West Coast Editor

With an extended-release version of its heart drug for black patients in the works, NitroMed Inc. is cutting about 30 positions in research and development and stepping up efforts to out-license or partner its preclinical nitric-oxide enhancing program.

"We will be delineating some numbers in May," said Jane Kramer, vice president of corporate communications for the Lexington, Mass.-based company, and charges related to the restructuring will be disclosed as part of the first-quarter earnings report.

NitroMed's stock (NASDAQ:NTMD) closed Friday at $8.40, up 34 cents.

NitroMed is designing a once-daily or twice-daily version of BiDil, the U.S.-approved oral drug for heart failure in black patients. BiDil consists of a combination of two generic drugs, isosorbide dinitrate and hydralazine hydrochloride, taken three times per day.

"These patients are on multiple drug therapies, so the ability to cut it down would help," Kramer said, noting that "very often our patients are also diabetic" and may have complications that include renal disease.

BiDil, the first race-specific compound given marketing clearance, was approved by the FDA in summer 2005, specifically as an adjunct to current standard therapies such as ACE inhibitors and/or beta-blockers. Late the previous year, then-chief financial officer Lawrence Bloch predicted the compound could face "challenges." (See BioWorld Today, Nov. 9, 2004, and June 27, 2005.)

He was right. Bloch and CEO Michael Loberg parted ways with NitroMed a few weeks ago, and investors are watching the firm's next moves closely.

NitroMed has method-of-use patent protection that expires in 2020, covering BiDil as used for heart failure in African-Americans. Another patent covers the drug duo when used to reduce mortality associated with chronic congestive heart failure, and expires in 2007. But the drug has not been selling as well as expected.

"The issue that we're addressing is reimbursement - better access," Kramer told BioWorld Today. "We're working with major plans and payers, Medicaid and Medicare, as well as the private plans. We're not seeing tremendous uptake, all of a sudden, in generic prescriptions. Dosages are not equivalent, and the patients need to take the two drugs at exactly the same time."

She said the firm is "making very good progress," and in the second quarter, NitroMed is hiring its own BiDil sales force of 145 staffers originally contracted from Publicis Selling Solutions, of Lawrenceville, N.J.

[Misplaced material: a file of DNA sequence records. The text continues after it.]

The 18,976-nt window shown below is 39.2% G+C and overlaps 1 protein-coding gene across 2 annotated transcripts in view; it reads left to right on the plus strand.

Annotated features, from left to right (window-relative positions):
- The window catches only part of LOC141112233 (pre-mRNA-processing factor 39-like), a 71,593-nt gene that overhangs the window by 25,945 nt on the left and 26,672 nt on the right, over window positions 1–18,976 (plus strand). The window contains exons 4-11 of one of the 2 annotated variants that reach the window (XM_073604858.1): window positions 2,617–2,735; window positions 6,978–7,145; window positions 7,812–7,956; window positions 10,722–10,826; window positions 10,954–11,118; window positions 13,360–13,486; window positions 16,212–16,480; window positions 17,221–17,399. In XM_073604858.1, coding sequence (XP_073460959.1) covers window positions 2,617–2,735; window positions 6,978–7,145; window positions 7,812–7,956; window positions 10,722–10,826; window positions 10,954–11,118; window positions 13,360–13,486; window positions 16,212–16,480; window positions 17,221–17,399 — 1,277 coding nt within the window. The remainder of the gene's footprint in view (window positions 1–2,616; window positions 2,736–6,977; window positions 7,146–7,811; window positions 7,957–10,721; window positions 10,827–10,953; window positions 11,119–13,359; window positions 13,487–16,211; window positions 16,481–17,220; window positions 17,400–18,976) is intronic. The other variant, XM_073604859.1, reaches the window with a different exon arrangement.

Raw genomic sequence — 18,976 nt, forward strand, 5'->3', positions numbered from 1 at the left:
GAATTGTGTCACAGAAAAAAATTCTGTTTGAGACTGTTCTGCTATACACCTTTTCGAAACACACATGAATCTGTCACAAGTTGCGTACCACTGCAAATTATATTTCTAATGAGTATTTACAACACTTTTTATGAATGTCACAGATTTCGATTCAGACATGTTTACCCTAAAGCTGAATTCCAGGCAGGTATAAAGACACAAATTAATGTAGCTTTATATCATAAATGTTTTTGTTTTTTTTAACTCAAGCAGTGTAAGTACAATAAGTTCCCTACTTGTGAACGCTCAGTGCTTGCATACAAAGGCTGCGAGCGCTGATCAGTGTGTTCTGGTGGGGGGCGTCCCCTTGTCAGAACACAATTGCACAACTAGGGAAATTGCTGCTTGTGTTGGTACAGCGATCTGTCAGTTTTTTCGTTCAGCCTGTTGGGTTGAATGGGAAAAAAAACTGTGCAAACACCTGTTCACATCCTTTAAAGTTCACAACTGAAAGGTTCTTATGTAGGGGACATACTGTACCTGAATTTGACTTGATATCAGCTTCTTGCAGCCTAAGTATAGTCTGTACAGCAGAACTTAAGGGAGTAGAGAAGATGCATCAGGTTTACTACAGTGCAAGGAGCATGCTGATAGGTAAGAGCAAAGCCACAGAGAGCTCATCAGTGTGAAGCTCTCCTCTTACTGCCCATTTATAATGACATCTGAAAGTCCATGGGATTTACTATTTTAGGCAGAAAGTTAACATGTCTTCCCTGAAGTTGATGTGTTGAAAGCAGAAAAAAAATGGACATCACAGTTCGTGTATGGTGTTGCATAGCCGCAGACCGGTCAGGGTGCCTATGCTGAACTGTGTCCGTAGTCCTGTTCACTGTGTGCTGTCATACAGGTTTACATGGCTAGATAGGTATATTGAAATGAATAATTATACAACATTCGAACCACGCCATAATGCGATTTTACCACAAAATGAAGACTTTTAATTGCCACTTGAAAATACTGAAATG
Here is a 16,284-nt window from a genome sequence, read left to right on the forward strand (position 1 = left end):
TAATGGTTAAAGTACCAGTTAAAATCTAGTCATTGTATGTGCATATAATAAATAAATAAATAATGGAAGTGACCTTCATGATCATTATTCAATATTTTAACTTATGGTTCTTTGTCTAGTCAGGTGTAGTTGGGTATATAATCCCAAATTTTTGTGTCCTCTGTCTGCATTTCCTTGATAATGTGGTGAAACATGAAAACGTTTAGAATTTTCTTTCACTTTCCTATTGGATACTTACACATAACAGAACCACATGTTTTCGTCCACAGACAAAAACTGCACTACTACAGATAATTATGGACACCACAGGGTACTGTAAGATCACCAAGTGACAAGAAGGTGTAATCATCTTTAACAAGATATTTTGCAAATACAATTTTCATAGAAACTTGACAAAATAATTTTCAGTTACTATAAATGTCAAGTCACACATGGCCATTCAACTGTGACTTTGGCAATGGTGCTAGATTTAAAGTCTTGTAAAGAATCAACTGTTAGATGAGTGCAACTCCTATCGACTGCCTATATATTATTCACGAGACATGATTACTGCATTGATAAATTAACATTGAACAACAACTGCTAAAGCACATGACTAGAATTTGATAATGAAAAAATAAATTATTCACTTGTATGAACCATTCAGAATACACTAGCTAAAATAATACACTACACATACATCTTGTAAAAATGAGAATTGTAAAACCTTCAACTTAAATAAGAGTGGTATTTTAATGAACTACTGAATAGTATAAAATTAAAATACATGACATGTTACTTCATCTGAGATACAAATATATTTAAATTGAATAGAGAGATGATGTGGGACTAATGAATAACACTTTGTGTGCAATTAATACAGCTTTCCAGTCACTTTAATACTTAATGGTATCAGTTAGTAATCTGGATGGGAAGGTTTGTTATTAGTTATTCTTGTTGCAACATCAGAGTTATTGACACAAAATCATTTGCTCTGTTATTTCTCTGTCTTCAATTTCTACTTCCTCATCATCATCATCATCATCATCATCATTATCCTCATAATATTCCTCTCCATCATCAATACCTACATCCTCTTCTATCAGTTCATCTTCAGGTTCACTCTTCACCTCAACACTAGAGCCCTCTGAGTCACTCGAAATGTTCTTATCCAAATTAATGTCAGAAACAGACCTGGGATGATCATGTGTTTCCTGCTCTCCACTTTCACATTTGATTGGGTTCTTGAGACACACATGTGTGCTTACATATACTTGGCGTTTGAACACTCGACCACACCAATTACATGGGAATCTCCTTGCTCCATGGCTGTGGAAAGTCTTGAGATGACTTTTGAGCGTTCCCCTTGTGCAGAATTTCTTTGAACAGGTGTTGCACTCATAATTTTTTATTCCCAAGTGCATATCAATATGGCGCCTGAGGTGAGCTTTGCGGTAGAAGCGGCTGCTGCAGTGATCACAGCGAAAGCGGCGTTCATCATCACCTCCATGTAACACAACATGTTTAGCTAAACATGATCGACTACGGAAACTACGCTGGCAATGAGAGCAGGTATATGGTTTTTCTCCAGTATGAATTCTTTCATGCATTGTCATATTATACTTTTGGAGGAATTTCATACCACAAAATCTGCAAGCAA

Partners are being sought for the nitric-oxide program, including NMI-3377, a late-stage preclinical cardio-renal compound. NitroMed plans to focus on out-licensing its portfolio and exploring more cardio-renal targets.

Meanwhile, Wall Street continues to buzz about the possibility of a NitroMed takeover.

"I don't comment on rumors," Kramer said.

Liana Moussatos, analyst with Pacific Growth Equities in San Francisco, said NitroMed has "some attractive assets" that might add up to beauty in the right beholder's eyes, including the sales force and nitric-oxide program.

One potential buyer could be former NitroMed partner Merck & Co. Inc., of Whitehouse Station, N.J., which already has a deal with French nitric-oxide specialist NicOx SA, of Sophia Antipolis. Started in August 2003 as a research collaboration, the arrangement was expanded recently to give Merck exclusive worldwide development and marketing rights to nitric oxide-donating drugs for hypertension - a deal worth up to about $351.4 million for NicOx. (See BioWorld Today, March 22, 2006.)

Nitric oxide is used as coatings on medical devices, Moussatos noted, and Merck's new CEO Richard Clark has said devices represent "an area they might go into. It's not out of the question."

Merck ended a deal with NitroMed for new generations of COX-2 drugs for arthritis in 2004, the same year the pharma firm pulled its COX-2 inhibitor, Vioxx (rofecoxib), off the market because of cardiovascular concerns. (See BioWorld Today, Nov. 9, 2004.)

Another company that might take a look at NitroMed is Forest Laboratories Inc., of New York, which made headlines at the start of the year with a deal worth $75 million up front plus milestones to commercialize and distribute the beta-blocker nebivolol for hypertension from Canonsburg, Pa.-based Mylan Laboratories Inc.

"Maybe Forest would be interested [in NitroMed], at least sales-force wise," Moussatos said.